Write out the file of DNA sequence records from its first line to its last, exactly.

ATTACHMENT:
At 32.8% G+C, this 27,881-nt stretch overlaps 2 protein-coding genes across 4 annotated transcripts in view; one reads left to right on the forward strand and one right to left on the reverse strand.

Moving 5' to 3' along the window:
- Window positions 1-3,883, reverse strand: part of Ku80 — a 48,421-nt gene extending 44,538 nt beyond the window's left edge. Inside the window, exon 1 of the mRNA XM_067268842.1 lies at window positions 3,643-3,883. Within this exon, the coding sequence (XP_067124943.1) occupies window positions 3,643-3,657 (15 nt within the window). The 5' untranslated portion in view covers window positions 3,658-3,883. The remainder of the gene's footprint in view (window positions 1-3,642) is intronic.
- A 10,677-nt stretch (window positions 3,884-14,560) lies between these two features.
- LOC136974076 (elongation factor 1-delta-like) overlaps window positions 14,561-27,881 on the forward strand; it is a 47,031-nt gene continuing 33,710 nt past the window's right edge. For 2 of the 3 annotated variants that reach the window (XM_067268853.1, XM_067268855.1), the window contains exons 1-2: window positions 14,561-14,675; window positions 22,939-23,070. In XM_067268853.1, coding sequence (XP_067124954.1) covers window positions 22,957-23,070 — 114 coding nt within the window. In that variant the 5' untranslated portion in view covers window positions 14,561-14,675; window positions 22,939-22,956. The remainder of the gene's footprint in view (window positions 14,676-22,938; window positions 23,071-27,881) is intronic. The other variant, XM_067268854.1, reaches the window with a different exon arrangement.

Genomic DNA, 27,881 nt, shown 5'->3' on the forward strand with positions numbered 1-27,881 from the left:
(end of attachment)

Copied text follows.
At 32.8% G+C, this 27,881-nt stretch overlaps 2 protein-coding genes across 4 annotated transcripts in view; one reads left to right on the forward strand and one right to left on the reverse strand.

Moving 5' to 3' along the window:
- Window positions 1-3,883, reverse strand: part of Ku80 — a 48,421-nt gene extending 44,538 nt beyond the window's left edge. Inside the window, exon 1 of the mRNA XM_067268842.1 lies at window positions 3,643-3,883. Within this exon, the coding sequence (XP_067124943.1) occupies window positions 3,643-3,657 (15 nt within the window). The 5' untranslated portion in view covers window positions 3,658-3,883. The remainder of the gene's footprint in view (window positions 1-3,642) is intronic.
- A 10,677-nt stretch (window positions 3,884-14,560) lies between these two features.
- LOC136974076 (elongation factor 1-delta-like) overlaps window positions 14,561-27,881 on the forward strand; it is a 47,031-nt gene continuing 33,710 nt past the window's right edge. For 2 of the 3 annotated variants that reach the window (XM_067268853.1, XM_067268855.1), the window contains exons 1-2: window positions 14,561-14,675; window positions 22,939-23,070. In XM_067268853.1, coding sequence (XP_067124954.1) covers window positions 22,957-23,070 — 114 coding nt within the window. In that variant the 5' untranslated portion in view covers window positions 14,561-14,675; window positions 22,939-22,956. The remainder of the gene's footprint in view (window positions 14,676-22,938; window positions 23,071-27,881) is intronic. The other variant, XM_067268854.1, reaches the window with a different exon arrangement.

Genomic DNA, 27,881 nt, shown 5'->3' on the forward strand with positions numbered 1-27,881 from the left: